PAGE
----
The story at a glance
- Johnson & Johnson is a safe and effective coronavirus vaccine.
- Data suggests it may be less effective than mRNA vaccines from Pfizer/BioNTech and Moderna, but it may have long-lasting and long-lasting efficacy, according to a new study.
- A CDC study finds that a J&J vaccine with one mRNA booster shot was more effective than two J&J shots in preventing hospitalizations during the recent omicron wave.
The Johnson & Johnson coronavirus vaccine, also known as the Janssen vaccine, is given as a single injection, but a booster dose is recommended two months later, according to the Centers for Disease Control and Prevention (CDC). Overall, the efficacy of the Janssen vaccine appears to be lower than that of mRNA vaccines from Pfizer/BioNTech and Moderna. Recent studies have provided insight into vaccine durability and recommended booster shots.
Several studies of efficacy against severe COVID-19, hospitalizations and deaths show that one dose of Janssen is less effective than two doses of either mRNA vaccine. This has been noted and suspected by health officials since last year. However, these studies only include a single dose of Janssen, not the booster dose two months later. They were also conducted before the emergence of the omicron variant.
New studies on the durability of vaccine efficacy and booster combinations add to what we know. A study uploaded to a preprint server in January suggests that there is a decrease in protection against hospitalization in the Pfizer/BioNTech and Moderna vaccines after five months after vaccination, but no evidence of a decrease in protection against the Janssen vaccine.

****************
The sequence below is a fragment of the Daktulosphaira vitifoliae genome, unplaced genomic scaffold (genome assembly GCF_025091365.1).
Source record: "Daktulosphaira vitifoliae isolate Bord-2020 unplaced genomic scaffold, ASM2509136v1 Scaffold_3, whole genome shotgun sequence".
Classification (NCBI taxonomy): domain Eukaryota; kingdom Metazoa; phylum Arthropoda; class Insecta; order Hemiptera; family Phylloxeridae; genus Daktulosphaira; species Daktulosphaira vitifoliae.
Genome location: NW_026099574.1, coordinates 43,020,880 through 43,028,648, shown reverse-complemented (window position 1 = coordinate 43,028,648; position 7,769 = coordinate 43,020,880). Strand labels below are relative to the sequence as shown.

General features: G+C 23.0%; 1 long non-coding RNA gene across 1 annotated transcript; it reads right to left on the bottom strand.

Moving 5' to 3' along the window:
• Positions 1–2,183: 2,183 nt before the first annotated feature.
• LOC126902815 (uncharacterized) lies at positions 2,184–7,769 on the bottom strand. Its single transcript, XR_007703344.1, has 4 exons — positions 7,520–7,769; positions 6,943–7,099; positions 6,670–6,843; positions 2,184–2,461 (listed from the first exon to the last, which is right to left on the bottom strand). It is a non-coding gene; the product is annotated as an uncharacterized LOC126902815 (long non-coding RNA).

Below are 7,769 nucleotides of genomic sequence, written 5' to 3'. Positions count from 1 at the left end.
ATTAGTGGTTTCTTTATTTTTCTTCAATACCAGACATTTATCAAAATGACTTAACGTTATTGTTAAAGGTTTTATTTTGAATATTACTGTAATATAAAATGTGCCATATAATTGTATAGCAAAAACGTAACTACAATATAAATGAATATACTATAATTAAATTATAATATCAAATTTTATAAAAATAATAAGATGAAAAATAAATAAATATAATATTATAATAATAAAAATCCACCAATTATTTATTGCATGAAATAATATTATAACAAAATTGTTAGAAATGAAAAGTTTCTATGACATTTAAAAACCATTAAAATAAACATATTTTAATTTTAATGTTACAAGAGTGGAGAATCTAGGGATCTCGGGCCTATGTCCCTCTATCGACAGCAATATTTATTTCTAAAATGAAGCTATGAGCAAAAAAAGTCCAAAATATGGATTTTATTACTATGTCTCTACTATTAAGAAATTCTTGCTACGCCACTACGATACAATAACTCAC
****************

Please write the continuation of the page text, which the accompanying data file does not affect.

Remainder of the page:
Infection protection began to decline in the second month for people who received the Pfizer/BioNTech or Moderna vaccines. For the Janssen vaccine, protection against infection began to decline after the fourth month.
Protection against hospitalizations began to decline for the Pfizer/BioNTech vaccine at month two and for Moderna at month three. The research also suggests that protection against intensive care unit admissions remains the same for all three vaccines.
However, there are some limitations to the study. The data is from January 1 to September 7, 2021, so it does not take into account whether people were exposed to new omicron variants. This study has not yet gone through the peer review process for publication in an academic journal, so the results should be taken with a grain of salt.
This week, the CDC published a study on the effectiveness of combining a Janssen primary dose with a Janssen booster dose compared to mRNA booster doses. During the omicron wave, people who received one dose of Janssen and an mRNA booster had better protection against hospitalizations than people who received two doses of Janssen. The study authors include the caveat that the median time from the most recent dose to a medical event was between 48 and 59 days and the maximum was 120 days. This study therefore does not take into account decline in protection or considerations of durability of vaccine efficacy. They also had a small number of Janssen recipients and that might mean we’re not seeing the full picture.
The CDC recommends that people who received a primary dose of the Janssen vaccine follow up with a booster dose of an mRNA vaccine at least two months later, or receive a booster dose of the Janssen vaccine if other vaccines are not available. or that they cannot obtain a vaccine mRNA for any other reason.
Posted on March 31, 2022